Randy and I used to get Thai food almost every Friday night for dinner. Or at least every Friday night that wasn’t a date night. It was our wind-down from a long week, a break from cooking for me, and something we both enjoyed. Seattle has great Thai food and there are five or six places nearby that we like. After a few years of this tradition, I started to feel like the food tasted great but I could just see how unhealthy it was. The oil slick in the bottom of the noodles dish, the coating on my tongue from the curry. Tasty but not healthy. And so, we opted for other food on Friday nights, namely my cooking.
Earlier this week, Graham had surgery for a hernia. It sounds bad but the truth is that children recover surprisingly quickly from this type of surgery. He has had one other operation, an umbilical hernia repair. This was an operation to repair his belly button which was sticking out more than normal – really a cosmetic procedure. So now, at the grand old age of seven, he has had the same number of surgeries as his 41-year old mother. (I’ve had 2 c-sections.)
Because the doctors and nurses were so blasé about the surgery and how quickly it would be over and how well he would do, I planned to make dinner. But of course they did not start on time and the operation took an hour instead of a half, and they kept him in recovery longer because he was having pain. (The recovery room nurse asked him how he was feeling and he said, “I would feel better if my penis didn’t hurt so much.”) I got to go back in the OR with him to hold his hand while they put him under with strawberry scented gas and watching his little eyes flutter closed broke my heart. It became clear, on the eventual drive home, that take-out was our dinner option. It had been so long since our last Thai dinner that I thought it sounded good. And it was good. But after a few bites, I remembered why we stopped our regular practice. I carefully picked my noodles out of the slick and decided that this was a once in a while treat.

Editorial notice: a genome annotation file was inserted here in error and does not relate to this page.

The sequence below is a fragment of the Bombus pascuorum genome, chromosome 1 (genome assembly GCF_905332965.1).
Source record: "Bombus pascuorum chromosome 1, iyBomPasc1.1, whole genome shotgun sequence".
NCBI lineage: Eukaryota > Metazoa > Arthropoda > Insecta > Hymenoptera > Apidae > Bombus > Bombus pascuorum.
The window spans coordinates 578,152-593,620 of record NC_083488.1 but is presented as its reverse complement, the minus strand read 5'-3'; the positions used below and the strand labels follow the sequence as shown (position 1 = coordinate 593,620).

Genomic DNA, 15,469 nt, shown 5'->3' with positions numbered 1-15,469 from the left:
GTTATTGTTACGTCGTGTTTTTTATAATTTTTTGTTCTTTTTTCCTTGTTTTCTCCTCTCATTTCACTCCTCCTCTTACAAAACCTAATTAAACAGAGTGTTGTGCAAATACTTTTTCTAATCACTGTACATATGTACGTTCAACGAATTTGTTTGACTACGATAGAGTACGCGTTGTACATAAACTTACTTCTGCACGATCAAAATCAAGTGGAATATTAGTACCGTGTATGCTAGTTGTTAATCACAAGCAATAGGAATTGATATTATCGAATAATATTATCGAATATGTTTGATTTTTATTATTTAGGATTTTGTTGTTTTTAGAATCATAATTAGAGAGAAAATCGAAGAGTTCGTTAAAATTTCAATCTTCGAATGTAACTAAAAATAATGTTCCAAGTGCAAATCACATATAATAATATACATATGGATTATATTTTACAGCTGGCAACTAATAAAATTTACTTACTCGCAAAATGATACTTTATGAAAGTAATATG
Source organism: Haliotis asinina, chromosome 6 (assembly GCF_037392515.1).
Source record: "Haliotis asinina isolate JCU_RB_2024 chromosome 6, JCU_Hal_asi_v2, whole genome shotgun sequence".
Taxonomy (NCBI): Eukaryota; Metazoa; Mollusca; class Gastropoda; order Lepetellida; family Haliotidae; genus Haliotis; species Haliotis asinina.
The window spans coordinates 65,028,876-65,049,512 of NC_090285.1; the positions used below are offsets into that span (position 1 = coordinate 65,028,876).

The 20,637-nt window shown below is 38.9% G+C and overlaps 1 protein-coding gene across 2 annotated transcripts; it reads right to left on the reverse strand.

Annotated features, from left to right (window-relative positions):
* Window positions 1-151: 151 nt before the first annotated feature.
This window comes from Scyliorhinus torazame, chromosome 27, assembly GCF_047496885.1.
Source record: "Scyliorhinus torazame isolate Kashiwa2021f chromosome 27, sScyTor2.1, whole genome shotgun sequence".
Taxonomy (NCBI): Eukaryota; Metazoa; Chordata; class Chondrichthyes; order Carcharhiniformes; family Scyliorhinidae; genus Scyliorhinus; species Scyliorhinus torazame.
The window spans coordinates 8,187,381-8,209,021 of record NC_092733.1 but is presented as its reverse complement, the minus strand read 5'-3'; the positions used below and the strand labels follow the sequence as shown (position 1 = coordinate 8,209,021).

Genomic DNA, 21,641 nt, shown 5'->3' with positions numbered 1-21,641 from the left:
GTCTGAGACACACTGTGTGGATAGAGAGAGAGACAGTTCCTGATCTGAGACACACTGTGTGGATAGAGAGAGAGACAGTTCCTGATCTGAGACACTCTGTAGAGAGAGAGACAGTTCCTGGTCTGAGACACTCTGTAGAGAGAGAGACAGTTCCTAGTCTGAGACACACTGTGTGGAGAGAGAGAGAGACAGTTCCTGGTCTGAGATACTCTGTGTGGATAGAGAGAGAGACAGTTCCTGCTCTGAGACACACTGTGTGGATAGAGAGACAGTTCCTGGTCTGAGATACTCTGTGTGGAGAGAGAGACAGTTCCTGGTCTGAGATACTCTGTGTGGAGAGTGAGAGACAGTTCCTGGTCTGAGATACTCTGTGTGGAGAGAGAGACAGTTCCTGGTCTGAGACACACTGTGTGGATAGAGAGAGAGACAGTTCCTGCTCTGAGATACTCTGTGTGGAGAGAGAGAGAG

I love those flavors and I love that food, but I don’t love the grease or the stomach ache I often get after eating it. I have an ever rotating line up of Asian noodle dishes that I love and I’m happy to add this Heidi Swanson recipe to the roster. Normally I use rice noodles but I appreciated a bit more heft from the wheat based udon noodles in this dish and the sauce was drinkable. Seriously. I tweaked a bit. I added cilantro to the cooked sauce, I sautéed the shallots to almost burnt for the garnish because I don’t like members of the onion family to be raw. I added a bit less liquid and then second-guessed myself. All the things you do with a good recipe to make it more to your taste. Delicious.
One Year Ago: Hearty Beans and Rice and Butternut Squash and Cashew Curry
Two Years Ago: EggNog Pound Cake with Crystal Rum Glaze and Chickpea, Lentil, and Vegetable Stew
Three Years Ago: Penne with Greek-Style Vegetable Marinade
Big Curry Noodle Pot
Adapted from Super Natural Cooking
2 tbsp. coconut oil or vegetable oil, divided
2 medium shallots, sliced into thin rings
8 ounces dried Asian style wide noodles, such as udon
1 onion, chopped
2 garlic cloves, minced
2 tsp. Thai red curry paste
12 ounces extra-firm tofu, cut into thumb-sized slices
1 14-ounce can coconut milk
1½ cups water
2 tsp. ground tumeric
2 tbsp. shoyu sauce, or other soy sauce
1 tbsp. light brown sugar
Juice of 1 lime
¼ cup peanuts, chopped
½ cup cilantro leaves, chopped, divided
Place a large saucepan over medium-high heat. Add 1 tablespoon of the coconut or vegetable oil, then add the shallots. Allow to cook undisturbed until golden brown on the underside, about 3 minutes. Flip over and cook for another 1-2 minutes, until very brown. Tip out onto a paper towel lined plate and season with salt. Set aside.
Return saucepan to the burner and reduce heat to medium. Add the other tablespoon of oil and then add the onions. Cook for five minutes, then add the garlic and red curry paste. Mash the paste around in the pan to distribute it evenly. Cook until nice and fragrant, just a minute or two. Add the tofu and gently stir until coated with the curry paste. Stir in the coconut milk, water, tumeric, soy sauce, and sugar, bring to a simmer, and simmer gently until the sauce gets nice and thick, about 20 minutes. Stir in half the cilantro leaves and the lime juice.
Meanwhile, cook the noodles in plenty of salted water according to the package directions. When they are just shy of done, use tongs to transfer them directly to the saucepan with the curry sauce. Stir in the lime juice. To serve, heap big piles of noodles into individual bowls and top with a generous ladle of the sauce. Top with peanuts, shallots and the remaining cilantro.